Softwood Forest Products Buyer


Feature Story


Collins Expands Chester Operations
By Wayne Miller

Chester, Calif. — Chester Sawmill, a division of The Collins Companies, is in the middle of a five-year expansion to
Greg Simpson, day shift planer supervisor, Eddie Bauer, chief executive officer and president, and Mike Zojonc, plant manager, have been instrumental in the expansion of the Collins Pine facility, located in Chester, Calif.
significantly increase production and enhance mill facilities. The expansion began in 2002, shortly after the sawmill here was completely rebuilt.

 “Following the completion of the new mill, we needed to add additional dry kiln capacity” remarked Mike Zojonc, plant manager. “We had a bottleneck at our dry kilns, so we added two new 104-foot Wellons Doubletrack dry kilns. That created a bottleneck at the planer, so we re-worked the infeed side and the planer. Recently, we added a 36-tray, 400-foot slant tray sorter for the finished lumber, as well as a new stacker. And while we were at it, we relocated our packaging system and added a new Signode plastic strapper. Our goal was to increase production and efficiency, and we have certainly accomplished that and much more.”

Total kiln capacity now tops 12 million board feet per month during the summer, and 10 mmbf per month during the winter.

“Prior to these improvements, total capacity was 77 million board feet annually, so with these changes we have almo st doubled our production,” said Zojonc.

Collins markets Ponderosa Pine, White Fir, Sugar Pine and Incense Cedar. According to Zojonc, White Fir is expected to account for 55 percent of the sawmill’s production by the end of this year. A majority of the White Fir is 2-inch dimensio
Collins Pine recently added this 36-tray, 400-foot slant tray sorter at the Chester facility.
n with 6/4 shop developing. The Ponderosa Pine is also cut primarily for 6/4 shop and 2-inch dimension, and Sugar Pine ranging from 4/4 to 8/4 thicknesses. Ponderosa Pine, Sugar Pine, and White Fir are also available in 4/4 through 8/4 thicknesses.

“Our sawmill also gives us a lot of flexibility in meeting our customer’s special requests,” added Zojonc.

Product choices and facility upgrades are two parts of the five-year expansion. But as Zojonc observed, “It’s the quality of our employees that really makes the difference, such as Eddie Bauer, our lead planerman and Greg Simpson, the day shift planer supervisor.”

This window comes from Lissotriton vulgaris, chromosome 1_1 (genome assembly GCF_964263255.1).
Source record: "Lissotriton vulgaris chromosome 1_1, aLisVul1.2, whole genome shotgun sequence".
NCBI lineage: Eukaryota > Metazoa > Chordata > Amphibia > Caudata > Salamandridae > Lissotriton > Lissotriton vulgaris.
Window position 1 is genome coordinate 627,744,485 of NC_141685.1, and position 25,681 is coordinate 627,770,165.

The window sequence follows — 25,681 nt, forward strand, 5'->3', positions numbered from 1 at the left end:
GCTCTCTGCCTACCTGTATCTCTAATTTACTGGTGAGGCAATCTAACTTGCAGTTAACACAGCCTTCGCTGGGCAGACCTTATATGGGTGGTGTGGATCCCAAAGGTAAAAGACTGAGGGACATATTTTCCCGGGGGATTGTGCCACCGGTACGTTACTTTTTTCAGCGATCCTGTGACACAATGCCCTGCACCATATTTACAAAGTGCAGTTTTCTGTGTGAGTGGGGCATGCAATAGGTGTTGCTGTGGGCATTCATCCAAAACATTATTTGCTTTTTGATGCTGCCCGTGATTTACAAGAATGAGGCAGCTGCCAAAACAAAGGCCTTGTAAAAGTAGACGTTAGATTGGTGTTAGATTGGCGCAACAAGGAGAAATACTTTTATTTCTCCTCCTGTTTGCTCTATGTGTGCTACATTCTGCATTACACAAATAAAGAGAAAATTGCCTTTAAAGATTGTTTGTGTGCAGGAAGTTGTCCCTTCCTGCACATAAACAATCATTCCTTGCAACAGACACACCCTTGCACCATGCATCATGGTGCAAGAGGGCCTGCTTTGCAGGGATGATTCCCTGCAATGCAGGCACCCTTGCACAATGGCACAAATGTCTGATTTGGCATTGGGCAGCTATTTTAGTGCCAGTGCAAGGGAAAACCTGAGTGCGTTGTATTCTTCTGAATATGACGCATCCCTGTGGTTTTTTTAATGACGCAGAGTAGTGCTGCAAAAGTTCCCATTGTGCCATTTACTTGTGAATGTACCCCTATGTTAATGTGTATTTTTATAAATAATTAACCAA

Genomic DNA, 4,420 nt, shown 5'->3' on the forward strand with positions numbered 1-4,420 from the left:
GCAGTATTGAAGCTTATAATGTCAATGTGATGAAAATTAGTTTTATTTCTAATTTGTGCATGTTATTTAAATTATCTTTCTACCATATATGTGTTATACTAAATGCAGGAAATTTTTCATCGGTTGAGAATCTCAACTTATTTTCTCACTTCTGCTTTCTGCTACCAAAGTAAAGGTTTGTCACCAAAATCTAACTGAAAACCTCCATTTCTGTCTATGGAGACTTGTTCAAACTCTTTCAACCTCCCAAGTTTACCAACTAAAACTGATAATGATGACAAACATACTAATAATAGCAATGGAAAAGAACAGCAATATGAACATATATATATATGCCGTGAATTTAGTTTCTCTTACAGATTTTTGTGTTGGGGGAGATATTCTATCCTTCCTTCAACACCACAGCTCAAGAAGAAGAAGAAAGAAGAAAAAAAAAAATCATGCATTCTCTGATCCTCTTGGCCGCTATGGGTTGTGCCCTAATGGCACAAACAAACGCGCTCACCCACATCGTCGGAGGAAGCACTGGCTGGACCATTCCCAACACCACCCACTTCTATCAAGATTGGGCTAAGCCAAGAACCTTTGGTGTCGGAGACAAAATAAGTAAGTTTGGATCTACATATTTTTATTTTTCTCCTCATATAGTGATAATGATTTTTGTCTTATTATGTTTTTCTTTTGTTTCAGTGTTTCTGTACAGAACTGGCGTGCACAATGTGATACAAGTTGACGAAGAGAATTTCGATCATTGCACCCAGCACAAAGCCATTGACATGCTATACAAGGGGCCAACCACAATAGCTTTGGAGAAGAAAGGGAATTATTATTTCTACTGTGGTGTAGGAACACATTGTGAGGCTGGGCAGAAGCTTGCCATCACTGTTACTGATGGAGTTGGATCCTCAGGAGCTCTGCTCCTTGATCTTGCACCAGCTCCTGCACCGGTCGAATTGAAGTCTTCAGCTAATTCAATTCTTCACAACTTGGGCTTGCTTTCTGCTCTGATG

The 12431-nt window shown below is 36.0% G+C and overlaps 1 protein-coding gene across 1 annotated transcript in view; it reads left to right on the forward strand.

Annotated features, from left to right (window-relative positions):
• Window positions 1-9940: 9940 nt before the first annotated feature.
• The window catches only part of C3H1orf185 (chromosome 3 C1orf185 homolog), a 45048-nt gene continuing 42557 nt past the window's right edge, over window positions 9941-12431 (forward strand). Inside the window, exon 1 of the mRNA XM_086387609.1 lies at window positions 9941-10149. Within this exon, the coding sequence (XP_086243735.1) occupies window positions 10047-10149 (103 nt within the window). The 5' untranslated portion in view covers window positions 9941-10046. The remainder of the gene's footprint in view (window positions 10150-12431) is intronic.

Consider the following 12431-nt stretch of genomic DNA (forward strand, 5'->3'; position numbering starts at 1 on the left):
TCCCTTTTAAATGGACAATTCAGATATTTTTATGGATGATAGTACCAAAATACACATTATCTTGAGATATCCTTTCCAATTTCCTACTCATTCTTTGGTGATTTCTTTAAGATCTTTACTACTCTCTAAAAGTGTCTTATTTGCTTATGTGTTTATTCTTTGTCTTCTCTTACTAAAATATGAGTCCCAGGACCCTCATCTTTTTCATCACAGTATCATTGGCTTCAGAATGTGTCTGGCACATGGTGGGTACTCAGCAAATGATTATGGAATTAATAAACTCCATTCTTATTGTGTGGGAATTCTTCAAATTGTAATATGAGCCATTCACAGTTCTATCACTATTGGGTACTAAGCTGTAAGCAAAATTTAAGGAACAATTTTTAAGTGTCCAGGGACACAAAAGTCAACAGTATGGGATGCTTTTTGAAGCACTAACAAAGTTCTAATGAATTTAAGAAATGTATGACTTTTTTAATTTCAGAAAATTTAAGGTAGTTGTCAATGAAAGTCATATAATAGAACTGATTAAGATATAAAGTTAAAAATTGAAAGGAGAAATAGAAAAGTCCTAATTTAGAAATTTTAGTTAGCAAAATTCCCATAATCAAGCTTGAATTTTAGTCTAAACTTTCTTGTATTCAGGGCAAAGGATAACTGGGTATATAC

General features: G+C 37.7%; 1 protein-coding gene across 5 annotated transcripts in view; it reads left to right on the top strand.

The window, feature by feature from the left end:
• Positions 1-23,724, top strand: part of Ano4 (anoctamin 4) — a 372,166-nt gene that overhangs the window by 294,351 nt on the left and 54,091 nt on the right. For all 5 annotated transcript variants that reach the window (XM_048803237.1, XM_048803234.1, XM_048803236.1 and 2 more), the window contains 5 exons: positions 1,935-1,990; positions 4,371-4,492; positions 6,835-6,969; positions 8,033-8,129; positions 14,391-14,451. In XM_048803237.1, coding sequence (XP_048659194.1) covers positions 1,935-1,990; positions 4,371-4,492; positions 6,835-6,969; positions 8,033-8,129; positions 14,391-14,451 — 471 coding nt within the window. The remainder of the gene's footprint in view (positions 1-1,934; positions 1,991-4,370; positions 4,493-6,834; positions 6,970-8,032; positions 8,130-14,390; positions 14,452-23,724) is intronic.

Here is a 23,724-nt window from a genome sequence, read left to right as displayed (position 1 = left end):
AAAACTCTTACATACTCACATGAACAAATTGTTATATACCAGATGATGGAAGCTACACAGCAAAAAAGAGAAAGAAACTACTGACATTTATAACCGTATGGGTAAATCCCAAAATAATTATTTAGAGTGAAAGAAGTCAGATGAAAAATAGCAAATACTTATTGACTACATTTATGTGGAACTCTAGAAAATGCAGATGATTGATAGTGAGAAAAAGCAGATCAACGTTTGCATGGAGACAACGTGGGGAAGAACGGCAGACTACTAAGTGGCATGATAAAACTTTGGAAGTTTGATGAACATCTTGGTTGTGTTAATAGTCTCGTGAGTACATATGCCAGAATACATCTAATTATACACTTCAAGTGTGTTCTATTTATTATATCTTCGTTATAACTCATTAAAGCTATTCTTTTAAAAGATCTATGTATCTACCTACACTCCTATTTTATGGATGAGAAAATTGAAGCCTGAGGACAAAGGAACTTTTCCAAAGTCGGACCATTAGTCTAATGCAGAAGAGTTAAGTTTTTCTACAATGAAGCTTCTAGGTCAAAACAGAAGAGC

To help retain employees in a tight housing market, Collins has also embarked on an expansion of the housin g currently situated on the facility’s property in Chester. Ever since the sawmill opened in 1943, adequately housing employees has been an issue. During World War II, the company constructed four duplexes for employees and the federal government built 10 fourplexes. Truman W. Collins, the third generation to manage operations, also built a modest house on the sawmill grounds to house foresters, managers, and others needing a temporary place to stay.

Following that, six additional houses were built for relocated employees. Two of those six houses were razed in
This new stacker has contributed to increased production at Collins Pine.
the 1990s, and now Collins is building three new ones to replace them. By 2007, those could expand to include either two more homes or two duplexes.

The first of the three houses now under construction is a 1,534-square-foot, 3-bedroom, 2-car garage property. Collins used its own kiln-dried White Fir for the floor joists and wall framing. The second is a 3-bedroom, 1,440-square-foot home, and uses the company’s kiln-dried White Fir for the wall frames. All three homes will feature hardwood in the bedrooms, including black cherry, white ash and northern red oak from the Collins’ hardwood forests and mill in Kane, Pa.

Building is also ongoing to house The Collins Museum that will be located near the sawmill offices. The 2,700 square foot, two-level logging museum will feature exhibits and information on the social, ecological and economic issues that have impacted the lumber and forest industries in the Chester area, which is located in the Sierra Nevada Mountains of northern California. The museum includes the history of this family-owned company dating back to July 28, 1855 when T.D. Collins, his brother, Joseph, and three others purchased 1,500 acres and a steam sawmill at Turkey Run in the Tionesta Valley of Pennsylvania. The museum, spearheaded by fourth generation, Terry Collins, will exhibit logging arches, a D-4 truck cab and approximately a dozen other forms of transportation that moved products and employees of the company, some dating back to the mid-1800s. Opening date is slated for May 2007.

“We are proud of our heritage as well as our continuing commitment to excellence. With one foot in the past, one foot in the present, and a vision for the future, we will continually improve our products, be responsible to our environment, and better serve our customers,” concluded Eric Schooler,
Donna Harris secures lumberwrap with staples.
president and chief executive officer.

To that end, Collins is not only upgrading its mills and facilities, but has also had all of its Softwood a nd hardwood forests certified by the Forest Stewardship Council.

The Collins Companies product line includes: Collins hardwood lumber from its facilities in Kane, Pa., and Richwood, W. Va.; Collins Pine particleboard and TruWood siding & trim from its manufacturing facilities in Klamath Falls, Ore.; Collins Softwood lumber from Chester, Calif. and Lakeview, Ore.; and Collins’ Builder’s Supply retail yards, located in Paradise, Oroville, Chester, and Chico, Calif.



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